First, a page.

Sharny is a shining example of healthy living. She has made fitness her business, but that comes with a side of judgement. And when that judgement is around birth and babies, it’s dangerous, dangerous territory.
Because when it comes to how women give birth, we already see judgement in all corners.
Didn’t take any drugs? You’re smug.
Opted for the epidural? You’re selfish, and drugging your baby.
Had a C-section? Well, you didn’t REALLY give birth, did you?
Did it in a birthing pool with the midwife? You risk-taking hippie, you.
But one thing that is generally not in dispute when it comes to the discussion of childbirth is this: It hurts. It hurts like hell.
And yes, there is a way to have a (relatively) pain-free birth: The administration of DRUGS, early and often. But drugs aside, it’s unlikely that pain is what’s going to be missing from your experience of giving birth.
Obstetrician, gynaecologist and fertility specialist Dr Joseph Sgroi, says that it’s undeniable that being fit and healthy and having a BMI that’s well within a healthy range is going to impact positively on labour.
“It’s a bit like running a marathon, you want to be as fit as you possibly can because you need to have good stamina to get through the labour itself, and the pushing. If you’re fatigued it’s a lot harder to achieve. In my experience, women who are extremely fit do very well in labour.”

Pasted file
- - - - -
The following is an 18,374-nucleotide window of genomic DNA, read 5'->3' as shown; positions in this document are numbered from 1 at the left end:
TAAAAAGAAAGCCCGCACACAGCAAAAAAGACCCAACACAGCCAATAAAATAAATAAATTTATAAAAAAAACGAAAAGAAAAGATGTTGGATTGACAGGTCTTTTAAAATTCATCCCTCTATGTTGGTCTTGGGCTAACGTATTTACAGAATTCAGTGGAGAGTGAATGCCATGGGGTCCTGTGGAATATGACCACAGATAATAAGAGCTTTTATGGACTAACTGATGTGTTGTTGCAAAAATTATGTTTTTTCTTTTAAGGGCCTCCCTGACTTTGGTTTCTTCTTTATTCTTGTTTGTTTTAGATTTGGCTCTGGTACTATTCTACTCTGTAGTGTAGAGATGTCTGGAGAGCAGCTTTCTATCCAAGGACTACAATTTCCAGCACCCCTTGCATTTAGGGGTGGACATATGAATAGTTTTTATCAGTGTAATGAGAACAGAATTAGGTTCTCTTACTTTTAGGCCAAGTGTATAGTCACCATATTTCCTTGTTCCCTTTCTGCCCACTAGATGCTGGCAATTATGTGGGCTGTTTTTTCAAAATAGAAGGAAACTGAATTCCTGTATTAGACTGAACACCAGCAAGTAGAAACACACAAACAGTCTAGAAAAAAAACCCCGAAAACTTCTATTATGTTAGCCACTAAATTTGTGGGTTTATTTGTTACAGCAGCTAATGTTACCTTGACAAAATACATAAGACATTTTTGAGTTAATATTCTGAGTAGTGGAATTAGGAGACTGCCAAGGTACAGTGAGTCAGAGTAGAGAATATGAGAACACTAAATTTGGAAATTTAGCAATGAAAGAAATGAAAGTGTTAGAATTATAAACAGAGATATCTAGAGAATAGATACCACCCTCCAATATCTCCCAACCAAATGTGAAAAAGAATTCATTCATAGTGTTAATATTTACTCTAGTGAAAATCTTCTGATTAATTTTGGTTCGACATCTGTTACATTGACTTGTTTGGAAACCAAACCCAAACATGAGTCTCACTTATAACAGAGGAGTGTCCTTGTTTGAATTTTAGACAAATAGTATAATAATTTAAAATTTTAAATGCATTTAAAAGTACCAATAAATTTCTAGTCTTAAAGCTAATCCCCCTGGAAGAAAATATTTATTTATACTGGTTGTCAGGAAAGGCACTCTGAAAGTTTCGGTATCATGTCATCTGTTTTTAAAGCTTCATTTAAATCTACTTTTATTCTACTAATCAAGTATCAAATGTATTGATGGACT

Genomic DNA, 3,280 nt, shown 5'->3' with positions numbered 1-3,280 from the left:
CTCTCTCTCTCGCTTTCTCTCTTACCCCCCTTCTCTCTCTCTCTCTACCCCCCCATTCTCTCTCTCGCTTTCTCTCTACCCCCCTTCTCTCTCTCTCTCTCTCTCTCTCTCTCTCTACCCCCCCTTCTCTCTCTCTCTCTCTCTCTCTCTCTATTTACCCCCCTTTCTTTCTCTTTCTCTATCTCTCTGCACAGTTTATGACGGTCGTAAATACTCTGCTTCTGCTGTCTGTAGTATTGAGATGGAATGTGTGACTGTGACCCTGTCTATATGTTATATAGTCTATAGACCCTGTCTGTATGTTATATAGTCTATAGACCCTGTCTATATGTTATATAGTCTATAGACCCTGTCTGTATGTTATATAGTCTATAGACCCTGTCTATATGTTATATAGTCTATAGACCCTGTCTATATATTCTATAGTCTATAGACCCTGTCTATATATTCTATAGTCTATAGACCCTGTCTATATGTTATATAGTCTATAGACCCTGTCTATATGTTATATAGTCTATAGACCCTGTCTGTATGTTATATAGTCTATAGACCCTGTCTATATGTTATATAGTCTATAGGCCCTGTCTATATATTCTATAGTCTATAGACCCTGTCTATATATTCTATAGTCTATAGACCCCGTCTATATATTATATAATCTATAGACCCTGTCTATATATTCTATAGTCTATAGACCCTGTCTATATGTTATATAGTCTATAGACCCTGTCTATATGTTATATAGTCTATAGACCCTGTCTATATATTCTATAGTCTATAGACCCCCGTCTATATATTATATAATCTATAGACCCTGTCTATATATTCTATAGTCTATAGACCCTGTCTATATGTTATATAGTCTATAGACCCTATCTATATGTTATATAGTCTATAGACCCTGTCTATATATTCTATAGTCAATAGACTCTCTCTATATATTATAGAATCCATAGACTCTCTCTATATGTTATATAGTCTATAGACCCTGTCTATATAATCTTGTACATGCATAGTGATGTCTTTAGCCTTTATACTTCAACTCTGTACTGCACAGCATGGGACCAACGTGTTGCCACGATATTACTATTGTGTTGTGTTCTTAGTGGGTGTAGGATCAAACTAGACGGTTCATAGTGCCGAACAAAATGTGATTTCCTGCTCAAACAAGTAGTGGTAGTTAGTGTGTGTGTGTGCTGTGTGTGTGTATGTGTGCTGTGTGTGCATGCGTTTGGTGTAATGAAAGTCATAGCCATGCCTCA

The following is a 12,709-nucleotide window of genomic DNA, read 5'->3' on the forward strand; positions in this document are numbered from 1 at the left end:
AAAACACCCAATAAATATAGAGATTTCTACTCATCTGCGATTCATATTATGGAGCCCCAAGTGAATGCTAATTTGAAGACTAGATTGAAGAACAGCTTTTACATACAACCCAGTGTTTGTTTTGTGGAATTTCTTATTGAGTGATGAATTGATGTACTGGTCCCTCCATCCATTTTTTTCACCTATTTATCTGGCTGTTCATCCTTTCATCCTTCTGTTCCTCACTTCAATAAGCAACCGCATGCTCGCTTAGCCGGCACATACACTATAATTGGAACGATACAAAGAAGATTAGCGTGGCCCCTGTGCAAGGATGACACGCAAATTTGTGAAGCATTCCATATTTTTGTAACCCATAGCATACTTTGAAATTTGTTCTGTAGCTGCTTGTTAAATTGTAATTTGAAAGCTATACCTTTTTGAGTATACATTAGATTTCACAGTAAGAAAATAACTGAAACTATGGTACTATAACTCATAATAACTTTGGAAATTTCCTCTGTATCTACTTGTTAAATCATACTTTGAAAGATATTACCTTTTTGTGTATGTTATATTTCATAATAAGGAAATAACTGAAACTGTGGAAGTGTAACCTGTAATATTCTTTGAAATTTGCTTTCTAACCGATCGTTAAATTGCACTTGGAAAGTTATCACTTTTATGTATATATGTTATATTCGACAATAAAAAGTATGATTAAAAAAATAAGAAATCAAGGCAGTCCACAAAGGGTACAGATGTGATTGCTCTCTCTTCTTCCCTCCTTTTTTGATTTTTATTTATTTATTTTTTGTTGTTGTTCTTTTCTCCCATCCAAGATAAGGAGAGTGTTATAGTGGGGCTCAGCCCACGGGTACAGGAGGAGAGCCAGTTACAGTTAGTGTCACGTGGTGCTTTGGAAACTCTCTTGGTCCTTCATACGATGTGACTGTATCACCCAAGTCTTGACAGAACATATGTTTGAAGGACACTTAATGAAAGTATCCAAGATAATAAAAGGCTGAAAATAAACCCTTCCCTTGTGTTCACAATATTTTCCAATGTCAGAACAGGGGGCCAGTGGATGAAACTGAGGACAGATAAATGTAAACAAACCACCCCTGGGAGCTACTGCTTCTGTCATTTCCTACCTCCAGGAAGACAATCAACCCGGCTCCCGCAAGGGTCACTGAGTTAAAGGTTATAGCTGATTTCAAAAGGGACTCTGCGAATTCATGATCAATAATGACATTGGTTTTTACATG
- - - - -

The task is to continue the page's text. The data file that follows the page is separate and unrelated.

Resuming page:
BUT, he says, that is not necessarily related to pain, and how much your labour will hurt.
“Certain women will experience pain at different thresholds… There are some mechanics at play, for some women no matter how fit and healthy you are, a natural birth might not be possible. Different women have different pain thresholds.
“I’m wary of health gurus overstating something that might let a woman feel let down afterwards, and that will be detrimental to her psychological state.”
In other words, being fit and healthy is very important for pregnant women, but it’s a false promise to suggest it will somehow magically score you a quick, painless labour.
Women who have not yet given birth (and many who have) are afraid of that. As well they should be. There’s pain, and bleeding, and danger. And before modern obstetric medicine, many, many women and babies died doing it.